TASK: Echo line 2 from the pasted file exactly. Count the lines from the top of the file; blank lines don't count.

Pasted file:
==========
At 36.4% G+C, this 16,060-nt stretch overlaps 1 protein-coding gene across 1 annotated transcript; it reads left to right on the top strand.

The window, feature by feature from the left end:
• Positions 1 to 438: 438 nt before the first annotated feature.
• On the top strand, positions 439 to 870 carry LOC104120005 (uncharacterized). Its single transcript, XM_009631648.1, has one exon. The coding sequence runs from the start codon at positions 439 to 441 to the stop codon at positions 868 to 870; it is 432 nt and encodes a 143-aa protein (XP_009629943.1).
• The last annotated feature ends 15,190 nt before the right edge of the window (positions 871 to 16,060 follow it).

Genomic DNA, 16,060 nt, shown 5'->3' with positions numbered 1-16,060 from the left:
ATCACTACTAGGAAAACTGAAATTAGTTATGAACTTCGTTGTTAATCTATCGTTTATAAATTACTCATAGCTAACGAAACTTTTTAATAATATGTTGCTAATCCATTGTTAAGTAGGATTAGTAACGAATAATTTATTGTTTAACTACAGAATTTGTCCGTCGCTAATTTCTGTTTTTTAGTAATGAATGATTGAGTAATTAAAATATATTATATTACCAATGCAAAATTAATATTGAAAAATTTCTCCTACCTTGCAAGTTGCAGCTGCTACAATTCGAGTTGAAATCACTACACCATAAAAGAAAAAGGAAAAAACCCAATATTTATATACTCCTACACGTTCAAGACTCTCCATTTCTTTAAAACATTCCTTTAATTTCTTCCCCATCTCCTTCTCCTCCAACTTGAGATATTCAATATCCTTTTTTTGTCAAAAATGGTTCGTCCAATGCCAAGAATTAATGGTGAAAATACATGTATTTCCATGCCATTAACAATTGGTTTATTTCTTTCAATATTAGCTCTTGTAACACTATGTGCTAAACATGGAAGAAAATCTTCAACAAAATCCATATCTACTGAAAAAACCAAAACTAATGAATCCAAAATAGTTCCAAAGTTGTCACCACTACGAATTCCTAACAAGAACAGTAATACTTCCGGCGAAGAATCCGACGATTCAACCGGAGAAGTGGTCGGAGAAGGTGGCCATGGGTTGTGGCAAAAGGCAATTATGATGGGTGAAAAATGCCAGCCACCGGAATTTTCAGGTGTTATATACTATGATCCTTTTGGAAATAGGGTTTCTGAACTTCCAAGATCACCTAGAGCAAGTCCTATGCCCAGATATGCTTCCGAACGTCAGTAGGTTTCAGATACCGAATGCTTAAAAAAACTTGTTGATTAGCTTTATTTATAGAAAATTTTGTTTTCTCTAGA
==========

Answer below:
The window, feature by feature from the left end: